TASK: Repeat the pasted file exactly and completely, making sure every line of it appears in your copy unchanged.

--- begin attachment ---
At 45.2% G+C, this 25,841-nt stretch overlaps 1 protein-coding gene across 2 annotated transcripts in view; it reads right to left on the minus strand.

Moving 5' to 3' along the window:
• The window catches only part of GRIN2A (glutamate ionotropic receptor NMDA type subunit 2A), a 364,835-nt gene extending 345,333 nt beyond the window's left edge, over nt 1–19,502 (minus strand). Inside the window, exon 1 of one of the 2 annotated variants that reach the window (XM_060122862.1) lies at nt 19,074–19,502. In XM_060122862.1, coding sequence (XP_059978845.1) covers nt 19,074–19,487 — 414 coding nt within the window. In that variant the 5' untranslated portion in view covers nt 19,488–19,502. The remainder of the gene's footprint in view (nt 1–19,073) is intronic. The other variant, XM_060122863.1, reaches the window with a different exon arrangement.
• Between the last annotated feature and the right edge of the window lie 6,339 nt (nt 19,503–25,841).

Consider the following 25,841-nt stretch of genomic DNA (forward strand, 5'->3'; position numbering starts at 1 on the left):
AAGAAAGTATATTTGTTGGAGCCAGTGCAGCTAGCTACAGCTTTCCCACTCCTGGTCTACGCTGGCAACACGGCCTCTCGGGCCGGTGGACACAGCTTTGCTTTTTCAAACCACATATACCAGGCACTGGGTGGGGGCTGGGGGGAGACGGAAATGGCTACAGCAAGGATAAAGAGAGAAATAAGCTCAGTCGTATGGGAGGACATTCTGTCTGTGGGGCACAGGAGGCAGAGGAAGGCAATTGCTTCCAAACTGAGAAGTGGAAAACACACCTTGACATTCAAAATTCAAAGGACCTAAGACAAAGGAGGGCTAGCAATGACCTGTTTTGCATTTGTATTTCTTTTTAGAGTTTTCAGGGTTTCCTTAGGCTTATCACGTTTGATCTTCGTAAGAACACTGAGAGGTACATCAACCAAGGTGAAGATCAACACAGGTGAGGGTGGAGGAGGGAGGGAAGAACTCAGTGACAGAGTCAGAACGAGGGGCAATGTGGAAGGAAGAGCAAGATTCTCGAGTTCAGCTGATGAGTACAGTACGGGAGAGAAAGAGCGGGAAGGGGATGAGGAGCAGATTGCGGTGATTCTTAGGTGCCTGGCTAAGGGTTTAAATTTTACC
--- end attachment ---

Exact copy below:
At 45.2% G+C, this 25,841-nt stretch overlaps 1 protein-coding gene across 2 annotated transcripts in view; it reads right to left on the minus strand.

Moving 5' to 3' along the window:
• The window catches only part of GRIN2A (glutamate ionotropic receptor NMDA type subunit 2A), a 364,835-nt gene extending 345,333 nt beyond the window's left edge, over nt 1–19,502 (minus strand). Inside the window, exon 1 of one of the 2 annotated variants that reach the window (XM_060122862.1) lies at nt 19,074–19,502. In XM_060122862.1, coding sequence (XP_059978845.1) covers nt 19,074–19,487 — 414 coding nt within the window. In that variant the 5' untranslated portion in view covers nt 19,488–19,502. The remainder of the gene's footprint in view (nt 1–19,073) is intronic. The other variant, XM_060122863.1, reaches the window with a different exon arrangement.
• Between the last annotated feature and the right edge of the window lie 6,339 nt (nt 19,503–25,841).

Consider the following 25,841-nt stretch of genomic DNA (forward strand, 5'->3'; position numbering starts at 1 on the left):
AAGAAAGTATATTTGTTGGAGCCAGTGCAGCTAGCTACAGCTTTCCCACTCCTGGTCTACGCTGGCAACACGGCCTCTCGGGCCGGTGGACACAGCTTTGCTTTTTCAAACCACATATACCAGGCACTGGGTGGGGGCTGGGGGGAGACGGAAATGGCTACAGCAAGGATAAAGAGAGAAATAAGCTCAGTCGTATGGGAGGACATTCTGTCTGTGGGGCACAGGAGGCAGAGGAAGGCAATTGCTTCCAAACTGAGAAGTGGAAAACACACCTTGACATTCAAAATTCAAAGGACCTAAGACAAAGGAGGGCTAGCAATGACCTGTTTTGCATTTGTATTTCTTTTTAGAGTTTTCAGGGTTTCCTTAGGCTTATCACGTTTGATCTTCGTAAGAACACTGAGAGGTACATCAACCAAGGTGAAGATCAACACAGGTGAGGGTGGAGGAGGGAGGGAAGAACTCAGTGACAGAGTCAGAACGAGGGGCAATGTGGAAGGAAGAGCAAGATTCTCGAGTTCAGCTGATGAGTACAGTACGGGAGAGAAAGAGCGGGAAGGGGATGAGGAGCAGATTGCGGTGATTCTTAGGTGCCTGGCTAAGGGTTTAAATTTTACC